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Title: Cape policies towards African law in Cape tribal territories, 1872-1883
Author: Burman, Sandra
ISNI:       0000 0001 3510 2670
Awarding Body: University of Oxford
Current Institution: University of Oxford
Date of Award: 1974
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One of the main themes of South African history is the modification of African tribal life and institutions by the impact of the white society. Both British officials and settlers played a part in this process, but with very different motives and effect. The British, anxious above all else to save defence expenditure, were not prepared to risk provoking a war and had very little incentive to invest large sums in the administration of tne tribes. Settlers, on the other hand, had a vested interest in manipulating tribal society for their own ends: not only did their personal security rely upon quiescent tribesmen, but so did the economic development of the colony, dependent as it was on trade and labour. in addition, the settlers lived, at least along the eastern border, in close contact with the tribes, and were therefore more conscious than officials of those aspects of tribal life which offended Victorian Christianity's ideas of decency and morality. Tribal society was regulated by tribal law under the control of the chiefs; in order to attack aspects of the society, alterations had to be enforced in tribal law. As a result, once the grant of Responsible Government in 1872 gave the settlers control of their own internal affairs, Cape policy on tribal law becomes of particular Interest as a study of how a colonial society attempted to impose often unwelcome changes on an indigenous people, and with what results for both societies. As the problem presented by the African tribes bulked so large in the settler view, there is very little documentation available on the position of the few Khoi and San still living in tribal units, and they have not been included in this study.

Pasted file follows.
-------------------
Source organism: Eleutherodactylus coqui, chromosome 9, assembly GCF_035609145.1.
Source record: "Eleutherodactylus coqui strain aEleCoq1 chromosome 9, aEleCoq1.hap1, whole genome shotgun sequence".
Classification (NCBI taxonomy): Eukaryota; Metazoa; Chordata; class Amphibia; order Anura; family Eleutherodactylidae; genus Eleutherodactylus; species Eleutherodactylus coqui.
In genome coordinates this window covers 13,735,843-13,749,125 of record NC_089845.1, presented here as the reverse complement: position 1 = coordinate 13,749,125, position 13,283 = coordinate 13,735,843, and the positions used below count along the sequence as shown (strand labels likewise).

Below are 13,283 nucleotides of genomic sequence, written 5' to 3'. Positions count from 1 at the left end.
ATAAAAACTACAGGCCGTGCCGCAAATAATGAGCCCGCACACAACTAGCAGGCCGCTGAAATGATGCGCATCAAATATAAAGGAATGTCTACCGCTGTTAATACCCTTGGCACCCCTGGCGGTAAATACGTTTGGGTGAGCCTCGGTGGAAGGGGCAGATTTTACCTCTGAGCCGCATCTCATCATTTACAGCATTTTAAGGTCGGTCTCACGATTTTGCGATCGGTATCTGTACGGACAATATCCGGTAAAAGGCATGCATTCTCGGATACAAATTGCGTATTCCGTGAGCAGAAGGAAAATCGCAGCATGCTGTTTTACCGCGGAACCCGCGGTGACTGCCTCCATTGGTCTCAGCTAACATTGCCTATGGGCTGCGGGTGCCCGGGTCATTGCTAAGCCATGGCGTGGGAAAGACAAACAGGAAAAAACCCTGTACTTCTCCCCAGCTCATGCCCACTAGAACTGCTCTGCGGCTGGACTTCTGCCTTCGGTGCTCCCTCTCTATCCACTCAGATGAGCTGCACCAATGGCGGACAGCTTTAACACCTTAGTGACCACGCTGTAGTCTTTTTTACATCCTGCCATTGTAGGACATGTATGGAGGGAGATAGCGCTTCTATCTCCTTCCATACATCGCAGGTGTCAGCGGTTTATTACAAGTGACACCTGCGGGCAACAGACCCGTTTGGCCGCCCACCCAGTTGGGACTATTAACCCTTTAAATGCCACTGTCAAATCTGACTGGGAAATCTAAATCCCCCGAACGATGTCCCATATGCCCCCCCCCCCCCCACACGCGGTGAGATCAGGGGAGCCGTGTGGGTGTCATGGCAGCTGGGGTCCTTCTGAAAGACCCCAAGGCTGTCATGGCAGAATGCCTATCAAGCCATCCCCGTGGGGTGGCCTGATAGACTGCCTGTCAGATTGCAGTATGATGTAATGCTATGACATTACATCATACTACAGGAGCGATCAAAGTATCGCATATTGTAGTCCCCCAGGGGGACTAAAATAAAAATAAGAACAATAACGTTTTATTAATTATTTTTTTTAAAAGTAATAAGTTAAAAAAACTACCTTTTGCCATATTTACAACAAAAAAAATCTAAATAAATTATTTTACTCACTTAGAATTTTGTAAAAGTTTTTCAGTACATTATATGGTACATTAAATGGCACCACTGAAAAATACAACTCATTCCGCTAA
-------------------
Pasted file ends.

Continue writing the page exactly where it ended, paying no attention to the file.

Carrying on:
Supervisor: Not available Sponsor: Not available
Qualification Name: Thesis (Ph.D.) Qualification Level: Doctoral
EThOS ID:  DOI: Not available
Keywords: Customary law ; Law ; Law, Bantu ; Law, Sotho ; Nguni (African people) ; Legal status, laws, etc ; Government policy ; Sotho (African people) ; South Africa ; Cape of Good Hope